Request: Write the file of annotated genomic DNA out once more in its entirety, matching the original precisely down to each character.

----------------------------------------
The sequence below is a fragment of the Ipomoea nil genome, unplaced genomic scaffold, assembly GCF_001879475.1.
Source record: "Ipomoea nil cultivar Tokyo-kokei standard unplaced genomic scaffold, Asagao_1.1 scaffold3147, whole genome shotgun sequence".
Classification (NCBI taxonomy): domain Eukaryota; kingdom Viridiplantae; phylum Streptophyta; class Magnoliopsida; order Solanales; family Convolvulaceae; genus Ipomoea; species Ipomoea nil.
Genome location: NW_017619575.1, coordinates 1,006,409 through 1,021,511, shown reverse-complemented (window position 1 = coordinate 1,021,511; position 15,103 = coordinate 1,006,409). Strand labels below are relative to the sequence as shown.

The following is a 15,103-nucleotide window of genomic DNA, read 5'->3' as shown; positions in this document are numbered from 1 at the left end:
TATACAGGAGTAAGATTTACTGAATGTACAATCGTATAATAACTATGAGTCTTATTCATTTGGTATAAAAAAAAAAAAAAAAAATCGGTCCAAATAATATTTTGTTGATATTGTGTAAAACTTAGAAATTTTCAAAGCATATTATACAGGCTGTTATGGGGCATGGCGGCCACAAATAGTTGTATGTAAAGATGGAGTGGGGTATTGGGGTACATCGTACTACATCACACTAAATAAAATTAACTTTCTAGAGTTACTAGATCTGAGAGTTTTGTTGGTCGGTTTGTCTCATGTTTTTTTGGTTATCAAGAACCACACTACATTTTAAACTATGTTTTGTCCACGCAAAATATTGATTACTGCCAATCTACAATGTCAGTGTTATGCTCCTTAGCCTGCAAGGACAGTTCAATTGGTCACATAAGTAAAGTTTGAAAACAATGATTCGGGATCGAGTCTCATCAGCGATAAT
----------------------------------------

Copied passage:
The sequence below is a fragment of the Ipomoea nil genome, unplaced genomic scaffold, assembly GCF_001879475.1.
Source record: "Ipomoea nil cultivar Tokyo-kokei standard unplaced genomic scaffold, Asagao_1.1 scaffold3147, whole genome shotgun sequence".
Classification (NCBI taxonomy): domain Eukaryota; kingdom Viridiplantae; phylum Streptophyta; class Magnoliopsida; order Solanales; family Convolvulaceae; genus Ipomoea; species Ipomoea nil.
Genome location: NW_017619575.1, coordinates 1,006,409 through 1,021,511, shown reverse-complemented (window position 1 = coordinate 1,021,511; position 15,103 = coordinate 1,006,409). Strand labels below are relative to the sequence as shown.

The following is a 15,103-nucleotide window of genomic DNA, read 5'->3' as shown; positions in this document are numbered from 1 at the left end:
TATACAGGAGTAAGATTTACTGAATGTACAATCGTATAATAACTATGAGTCTTATTCATTTGGTATAAAAAAAAAAAAAAAAAATCGGTCCAAATAATATTTTGTTGATATTGTGTAAAACTTAGAAATTTTCAAAGCATATTATACAGGCTGTTATGGGGCATGGCGGCCACAAATAGTTGTATGTAAAGATGGAGTGGGGTATTGGGGTACATCGTACTACATCACACTAAATAAAATTAACTTTCTAGAGTTACTAGATCTGAGAGTTTTGTTGGTCGGTTTGTCTCATGTTTTTTTGGTTATCAAGAACCACACTACATTTTAAACTATGTTTTGTCCACGCAAAATATTGATTACTGCCAATCTACAATGTCAGTGTTATGCTCCTTAGCCTGCAAGGACAGTTCAATTGGTCACATAAGTAAAGTTTGAAAACAATGATTCGGGATCGAGTCTCATCAGCGATAAT